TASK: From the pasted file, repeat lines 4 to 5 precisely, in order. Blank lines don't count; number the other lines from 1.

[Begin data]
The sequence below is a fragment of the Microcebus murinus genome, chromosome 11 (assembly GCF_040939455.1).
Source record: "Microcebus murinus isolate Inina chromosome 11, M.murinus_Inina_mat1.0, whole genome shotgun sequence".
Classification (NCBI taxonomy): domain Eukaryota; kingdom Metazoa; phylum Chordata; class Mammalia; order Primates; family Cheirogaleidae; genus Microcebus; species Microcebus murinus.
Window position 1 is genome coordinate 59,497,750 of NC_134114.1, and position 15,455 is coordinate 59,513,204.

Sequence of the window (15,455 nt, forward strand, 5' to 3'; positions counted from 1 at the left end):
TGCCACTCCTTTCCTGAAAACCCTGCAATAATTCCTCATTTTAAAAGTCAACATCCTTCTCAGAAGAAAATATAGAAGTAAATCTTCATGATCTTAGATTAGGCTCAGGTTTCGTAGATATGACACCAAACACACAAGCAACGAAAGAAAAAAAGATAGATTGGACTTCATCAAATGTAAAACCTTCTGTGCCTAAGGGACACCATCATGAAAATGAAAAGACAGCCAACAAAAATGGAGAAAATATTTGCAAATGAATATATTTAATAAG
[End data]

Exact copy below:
Window position 1 is genome coordinate 59,497,750 of NC_134114.1, and position 15,455 is coordinate 59,513,204.

Sequence of the window (15,455 nt, forward strand, 5' to 3'; positions counted from 1 at the left end):